EDITOR NOTE: We’re often led to believe that capitalism is about taking risks--companies assuming the risk of failure in pursuit of profit. As the hotel industry shows, many of these companies can claim the rewards of market performance well done, but they do so without having real “skin in the game,” for they don’t own their risks--they hand it over to the taxpayer. With many hotels delinquent and on the verge of bankruptcy, is the government going to bail them out--tossing them a lifeline drawn directly from your hard work, your “risks,” your pocket? Of course it will!
Trepp research shows CMBS Delinquency Rate Surges for the Third Month; Nears All-Time High.
That was for June.
July Delinquency Rates by Property Type
For July, Trepp reported CMBS Delinquency Rate Sees Biggest Drop in More Than Four Years but even with the decline, delinquencies are near record levels.
The notable change in the overall delinquency rate was the result of having more than $8 billion in loans “cured” – which means the loan was delinquent in June but reverted to “current” or grace/beyond grace period status in July.
As we reported in TreppWire in mid-July, some of the improvements came via loan modifications such as a maturity extension. Additional benefit came via reserve relief, whereby borrowers were permitted to use reserves to keep the loan current. (This was confirmed by special servicer or watchlist comments in July.)
The above paragraphs show that it is not clear how much of the alleged improvement is due to extend-and-pretend maneuvers vs. real improvement.
How Long Will Hotels Stay Empty?
That is the key issue.
Trepp discussed that question on June 18.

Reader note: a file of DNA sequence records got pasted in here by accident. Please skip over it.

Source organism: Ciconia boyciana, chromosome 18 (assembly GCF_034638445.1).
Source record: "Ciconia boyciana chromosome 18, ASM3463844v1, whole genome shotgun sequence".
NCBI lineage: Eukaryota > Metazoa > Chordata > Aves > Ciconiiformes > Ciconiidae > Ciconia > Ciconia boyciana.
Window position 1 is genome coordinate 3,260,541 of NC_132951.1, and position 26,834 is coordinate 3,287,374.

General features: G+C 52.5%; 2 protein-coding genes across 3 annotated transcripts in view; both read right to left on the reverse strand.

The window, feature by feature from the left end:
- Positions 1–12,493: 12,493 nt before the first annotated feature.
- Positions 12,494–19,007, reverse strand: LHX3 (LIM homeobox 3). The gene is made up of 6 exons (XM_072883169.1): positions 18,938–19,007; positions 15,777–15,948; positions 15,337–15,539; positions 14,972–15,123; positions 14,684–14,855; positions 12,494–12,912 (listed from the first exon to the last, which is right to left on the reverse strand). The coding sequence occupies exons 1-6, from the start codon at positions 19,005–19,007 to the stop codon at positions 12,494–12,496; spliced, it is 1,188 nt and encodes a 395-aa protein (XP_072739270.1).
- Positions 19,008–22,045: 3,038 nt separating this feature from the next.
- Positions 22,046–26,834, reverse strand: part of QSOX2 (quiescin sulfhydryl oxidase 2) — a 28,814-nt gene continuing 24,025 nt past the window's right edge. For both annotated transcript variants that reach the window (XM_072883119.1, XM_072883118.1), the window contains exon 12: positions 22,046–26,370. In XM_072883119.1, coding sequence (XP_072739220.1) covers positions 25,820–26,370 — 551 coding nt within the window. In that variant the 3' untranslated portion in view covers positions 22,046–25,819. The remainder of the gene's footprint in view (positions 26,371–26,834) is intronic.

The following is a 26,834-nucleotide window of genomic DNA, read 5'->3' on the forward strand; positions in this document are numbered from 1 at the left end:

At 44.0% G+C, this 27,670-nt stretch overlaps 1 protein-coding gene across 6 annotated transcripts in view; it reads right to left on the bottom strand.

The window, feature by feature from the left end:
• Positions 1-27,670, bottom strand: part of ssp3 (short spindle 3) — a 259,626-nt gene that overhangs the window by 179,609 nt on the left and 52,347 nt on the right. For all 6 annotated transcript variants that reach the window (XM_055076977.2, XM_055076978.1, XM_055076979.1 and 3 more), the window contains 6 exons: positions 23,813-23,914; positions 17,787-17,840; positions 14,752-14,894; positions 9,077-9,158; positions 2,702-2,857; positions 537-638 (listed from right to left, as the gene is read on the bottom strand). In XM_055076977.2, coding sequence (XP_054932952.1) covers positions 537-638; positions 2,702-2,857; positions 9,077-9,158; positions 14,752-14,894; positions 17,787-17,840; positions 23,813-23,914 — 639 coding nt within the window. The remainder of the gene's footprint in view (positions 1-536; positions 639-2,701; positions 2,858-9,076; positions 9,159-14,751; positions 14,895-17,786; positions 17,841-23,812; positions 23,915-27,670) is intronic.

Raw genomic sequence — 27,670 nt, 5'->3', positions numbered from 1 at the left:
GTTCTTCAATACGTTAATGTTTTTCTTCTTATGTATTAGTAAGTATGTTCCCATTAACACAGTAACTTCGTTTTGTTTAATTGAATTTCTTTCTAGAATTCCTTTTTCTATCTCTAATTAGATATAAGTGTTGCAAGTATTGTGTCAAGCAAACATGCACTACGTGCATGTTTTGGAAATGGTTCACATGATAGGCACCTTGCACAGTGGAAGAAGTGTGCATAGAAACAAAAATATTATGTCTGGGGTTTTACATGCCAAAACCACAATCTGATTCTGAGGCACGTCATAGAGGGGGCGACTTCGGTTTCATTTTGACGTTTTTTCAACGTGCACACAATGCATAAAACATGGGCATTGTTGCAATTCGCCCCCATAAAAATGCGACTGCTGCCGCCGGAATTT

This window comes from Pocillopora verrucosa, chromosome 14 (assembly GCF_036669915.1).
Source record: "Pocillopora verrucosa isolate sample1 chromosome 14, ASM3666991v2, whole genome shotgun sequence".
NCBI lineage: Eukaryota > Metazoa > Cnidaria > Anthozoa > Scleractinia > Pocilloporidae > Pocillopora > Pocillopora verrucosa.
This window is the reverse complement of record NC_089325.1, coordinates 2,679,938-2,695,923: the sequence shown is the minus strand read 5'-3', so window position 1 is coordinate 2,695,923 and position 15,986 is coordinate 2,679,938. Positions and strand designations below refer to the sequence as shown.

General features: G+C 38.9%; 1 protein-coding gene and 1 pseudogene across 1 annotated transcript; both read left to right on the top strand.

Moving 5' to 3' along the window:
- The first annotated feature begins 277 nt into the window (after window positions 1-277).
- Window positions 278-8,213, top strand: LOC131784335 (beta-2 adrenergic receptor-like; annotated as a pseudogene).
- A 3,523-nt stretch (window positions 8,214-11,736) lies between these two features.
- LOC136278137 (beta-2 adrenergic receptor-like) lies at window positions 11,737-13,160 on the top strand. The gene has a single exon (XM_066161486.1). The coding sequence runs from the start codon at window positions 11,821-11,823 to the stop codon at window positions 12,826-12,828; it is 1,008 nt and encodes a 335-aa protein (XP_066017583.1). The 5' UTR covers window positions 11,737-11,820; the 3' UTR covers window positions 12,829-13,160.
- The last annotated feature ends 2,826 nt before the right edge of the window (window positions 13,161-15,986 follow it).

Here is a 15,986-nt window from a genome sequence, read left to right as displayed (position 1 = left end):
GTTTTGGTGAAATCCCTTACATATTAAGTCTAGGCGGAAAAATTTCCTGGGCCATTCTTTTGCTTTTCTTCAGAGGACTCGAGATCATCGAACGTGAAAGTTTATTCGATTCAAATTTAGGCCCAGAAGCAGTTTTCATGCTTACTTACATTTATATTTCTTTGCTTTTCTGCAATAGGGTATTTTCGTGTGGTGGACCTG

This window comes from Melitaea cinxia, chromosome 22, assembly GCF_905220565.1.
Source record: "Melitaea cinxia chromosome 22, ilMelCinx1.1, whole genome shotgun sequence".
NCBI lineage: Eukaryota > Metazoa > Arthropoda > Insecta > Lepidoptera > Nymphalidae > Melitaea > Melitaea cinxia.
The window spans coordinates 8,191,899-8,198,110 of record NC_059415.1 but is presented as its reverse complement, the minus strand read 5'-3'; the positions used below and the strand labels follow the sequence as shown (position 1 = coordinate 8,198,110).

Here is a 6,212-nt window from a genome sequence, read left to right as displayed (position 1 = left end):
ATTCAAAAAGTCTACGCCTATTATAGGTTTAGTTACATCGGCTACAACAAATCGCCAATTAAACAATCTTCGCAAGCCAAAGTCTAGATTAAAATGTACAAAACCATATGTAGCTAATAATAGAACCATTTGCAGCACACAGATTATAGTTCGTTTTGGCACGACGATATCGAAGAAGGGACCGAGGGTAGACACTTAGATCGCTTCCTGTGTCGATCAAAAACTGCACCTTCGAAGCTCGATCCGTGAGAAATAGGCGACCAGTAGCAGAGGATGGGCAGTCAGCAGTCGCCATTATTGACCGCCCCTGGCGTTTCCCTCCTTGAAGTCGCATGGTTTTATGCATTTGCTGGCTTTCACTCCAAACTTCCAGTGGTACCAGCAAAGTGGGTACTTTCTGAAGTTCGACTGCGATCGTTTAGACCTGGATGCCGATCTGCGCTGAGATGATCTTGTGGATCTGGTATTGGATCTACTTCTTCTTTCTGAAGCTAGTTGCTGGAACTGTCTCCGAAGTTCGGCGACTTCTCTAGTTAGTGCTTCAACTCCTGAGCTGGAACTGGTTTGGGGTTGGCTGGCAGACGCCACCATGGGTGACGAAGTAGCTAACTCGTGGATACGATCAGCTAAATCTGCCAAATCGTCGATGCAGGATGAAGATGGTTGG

The report is now a bit out of date, but the observations are still worth a look.
At the beginning of this year, one of the biggest headlines in the hotel sector was a measly growth in revenue per available room (RevPAR) in 2019. According to STR, the hotel industry recorded a 0.9% increase in RevPAR in 2019 - the lowest annual increase since 2009. At the time, STR had predicted that in 2020, overall RevPAR will only grow by 0.5% as an increase in supply would outpace growth in demand.
Little did we know that any forecast – no matter how conservative – would not be applicable in the next few months. With the sudden COVID-19 outbreak spreading at a rapid pace, the hotel and tourism industries across the world faced a devastating halt.
STR's US hotel performance data has shown week-over-week increases in occupancy recently. From above 60% in late-February, the occupancy dropped sharply to only a third at 22% in early-April. It has since inched up slowly every week, coming in at 41.7% for the week ending June 13th. Going forward, CBRE expects that the hotel demand will return to pre-crisis levels in the third quarter of 2022. In this context, roughly $16.9 billion and $14.7 billion worth of hotel CMBS loans are set to mature in 2020 and 2021 respectively according to Trepp data. Over half of the balance of these maturing loans is backed by full-service hotels.
Expect Some Hiccups
The answer in June was the third quarter in 2022.
Trepp comments "Given the expected timeline of recovery and a significantly lower forecasted demand, especially for high-end luxury hotels, the hotel industry is likely to face some hiccups in the next two years."
What About Loan Quality?